San Francisco The AI-based text program ChatGPT is banned in many schools and universities. Some even fear that artificial intelligence could be used primarily to cheat on homework and exams.
OpenAI founder Sam Altman has a completely different opinion: The potential for schools and education is particularly great, says the entrepreneur, whose company with ChatGPT has reignited the hype around artificial intelligence.
Start-ups in particular want to use the new technology to make learning easier. Christian Byza founded the start-up Learn.xyz in San Francisco. At Learn.xyz, users can type in almost any topic and the system will generate a suitable training unit. Texts, images and exercises are created by AI systems.
“To avoid errors, several AI systems check each other,” says founder Byza, who previously worked for the career network LinkedIn. People check the learning units created. The start-up receives texts from the AI systems of OpenAI and the Facebook group Meta. Images come from the Openjourney system. “Learning shouldn’t be boring. We want to improve general knowledge while having fun,” says Byza.
Byza and his team recently raised three million dollars from investors for their project. In the medium term, the company also wants to offer teaching content for companies that want to train employees. The system is able to use and convey specific company content.
Worldwide, it is primarily younger users who use ChatGPT. According to a global survey by Enterprise Apps Today, more than a third of users are aged 25 to 34. In addition, only around a third of users are female, while two thirds are male.
ChatGPT causes education company Chegg to crash
Students were among the first to recognize the benefits of AI text robots like ChatGPT. With the help of AI tools, homework can be completed in seconds. Teachers are increasingly doubting whether tasks are still being completed by students or by AI assistants. The New York School District, the largest public school district in the United States, has banned ChatGPT on all devices and blocked access from schools.
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Many companies are also unsettled. The education company Chegg from California offers, among other things, homework help. CEO Dan Rosensweig admitted to analysts in May that user numbers have recently declined because more and more students prefer to use ChatGPT rather than Chegg’s paid service.
As a result, Chegg’s market value halved and has barely recovered to this day. At the height of the corona pandemic, Chegg’s shares were worth more than $100. Most recently they were around ten dollars.
AI start-up Synaptiq wants to train doctors
Artificial intelligence could help impart knowledge, say experts. The technology has the potential to bring high-quality education to almost everyone in the world, said Daniel Schwartz, professor of educational technology at Stanford University in Palo Alto.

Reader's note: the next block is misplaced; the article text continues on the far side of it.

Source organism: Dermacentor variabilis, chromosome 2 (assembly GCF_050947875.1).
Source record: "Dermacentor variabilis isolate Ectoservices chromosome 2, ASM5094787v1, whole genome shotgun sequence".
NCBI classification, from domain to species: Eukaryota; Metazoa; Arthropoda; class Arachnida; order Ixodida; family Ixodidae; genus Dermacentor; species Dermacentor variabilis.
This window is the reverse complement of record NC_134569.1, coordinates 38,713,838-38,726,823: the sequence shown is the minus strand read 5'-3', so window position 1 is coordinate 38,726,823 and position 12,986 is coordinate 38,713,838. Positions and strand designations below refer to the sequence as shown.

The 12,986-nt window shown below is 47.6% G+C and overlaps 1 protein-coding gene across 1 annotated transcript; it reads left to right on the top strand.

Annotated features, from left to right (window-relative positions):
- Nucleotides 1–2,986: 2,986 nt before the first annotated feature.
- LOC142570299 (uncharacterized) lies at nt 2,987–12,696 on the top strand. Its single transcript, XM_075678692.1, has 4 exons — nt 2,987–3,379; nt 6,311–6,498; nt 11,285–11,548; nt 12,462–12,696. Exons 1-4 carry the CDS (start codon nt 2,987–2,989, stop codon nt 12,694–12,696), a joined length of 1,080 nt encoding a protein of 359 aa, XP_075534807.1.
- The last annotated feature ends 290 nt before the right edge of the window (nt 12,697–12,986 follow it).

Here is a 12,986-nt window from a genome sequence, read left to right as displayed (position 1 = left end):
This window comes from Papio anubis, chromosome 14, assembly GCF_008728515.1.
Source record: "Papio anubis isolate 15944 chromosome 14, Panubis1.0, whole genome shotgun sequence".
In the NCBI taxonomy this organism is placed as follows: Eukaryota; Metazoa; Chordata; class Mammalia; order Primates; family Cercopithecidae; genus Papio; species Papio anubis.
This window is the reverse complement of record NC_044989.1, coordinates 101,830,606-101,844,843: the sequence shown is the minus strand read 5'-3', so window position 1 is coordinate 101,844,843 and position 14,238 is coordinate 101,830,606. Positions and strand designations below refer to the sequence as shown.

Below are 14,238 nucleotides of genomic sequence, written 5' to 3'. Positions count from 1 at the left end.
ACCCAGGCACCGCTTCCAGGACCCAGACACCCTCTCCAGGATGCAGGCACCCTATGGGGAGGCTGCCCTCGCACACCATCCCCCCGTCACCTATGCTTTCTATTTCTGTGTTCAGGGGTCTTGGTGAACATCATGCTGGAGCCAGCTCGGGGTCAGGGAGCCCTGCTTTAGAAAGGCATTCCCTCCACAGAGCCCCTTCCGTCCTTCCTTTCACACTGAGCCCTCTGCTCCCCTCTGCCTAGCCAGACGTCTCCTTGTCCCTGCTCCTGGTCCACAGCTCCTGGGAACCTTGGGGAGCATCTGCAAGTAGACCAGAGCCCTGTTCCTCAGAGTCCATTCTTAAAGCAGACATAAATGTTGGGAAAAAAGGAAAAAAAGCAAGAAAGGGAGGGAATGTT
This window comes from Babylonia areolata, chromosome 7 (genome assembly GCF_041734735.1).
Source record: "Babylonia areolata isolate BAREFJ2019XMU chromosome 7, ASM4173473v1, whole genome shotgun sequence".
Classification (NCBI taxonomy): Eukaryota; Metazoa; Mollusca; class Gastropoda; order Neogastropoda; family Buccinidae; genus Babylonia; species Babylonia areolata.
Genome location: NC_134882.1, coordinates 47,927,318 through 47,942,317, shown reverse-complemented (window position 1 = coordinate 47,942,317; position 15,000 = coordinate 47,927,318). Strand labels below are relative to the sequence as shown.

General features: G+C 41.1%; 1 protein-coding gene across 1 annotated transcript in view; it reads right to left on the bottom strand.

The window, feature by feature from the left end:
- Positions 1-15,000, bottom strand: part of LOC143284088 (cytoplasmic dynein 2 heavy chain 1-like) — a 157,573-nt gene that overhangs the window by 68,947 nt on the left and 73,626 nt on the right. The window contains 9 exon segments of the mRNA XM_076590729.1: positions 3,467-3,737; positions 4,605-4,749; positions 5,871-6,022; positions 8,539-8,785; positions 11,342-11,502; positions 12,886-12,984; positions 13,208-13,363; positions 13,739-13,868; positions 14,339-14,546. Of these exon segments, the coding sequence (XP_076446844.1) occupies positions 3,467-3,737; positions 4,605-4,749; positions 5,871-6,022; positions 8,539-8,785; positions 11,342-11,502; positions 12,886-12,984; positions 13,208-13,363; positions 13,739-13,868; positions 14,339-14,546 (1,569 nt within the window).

Ryan Phelps can confirm this from his own experience. He used artificial intelligence to prepare for his medical entrance exam at the University of California in San Francisco. “I graduated at the top of my class,” Phelps said. He now wants to make his system available to other doctors and has founded the start-up Synaptiq for this purpose.
Books as a basis for learning are often outdated today. “Artificial intelligence can specifically identify and fill knowledge gaps,” says Phelps. He and his co-founders are supported by the renowned start-up company Y Combinator.
App Studdy: Photo of math problem provides solution
The start-up Studdy helps students solve math problems. So far the app is only available for smartphones. Users can take photos of the math problem. The AI system analyzes the task and explains the solution step by step.
“Our app has only been available for four weeks, but we have already created 34,000 learning units,” says founder Michael Lam. The team is still concentrating on math problems. The goal, however, is to make Studdy an AI assistant that accompanies students throughout their entire school years.
“We will offer everything – from homework to exam preparation to preparation for university studies,” says Lam. Like Synaptiq, Studdy is also supported by Y Combinator.
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The start-up Flint, on the other hand, wants to improve data protection using AI. The company wants to provide access to the text robot ChatGPT, where all data is secure. OpenAI, the company behind ChatGPT, uses input data to train its algorithms. The portal is therefore hardly usable for students without revealing personal data, says Flint founder Sohan Choudhury. His start-up intervenes.
Choudhury’s offering is aimed at schools. They should have access to OpenAI’s most powerful AI models, but have full control over what their students do. Data is so secure. The start-up’s first partners include private schools from US states such as Hawaii, Pennsylvania and Georgia.
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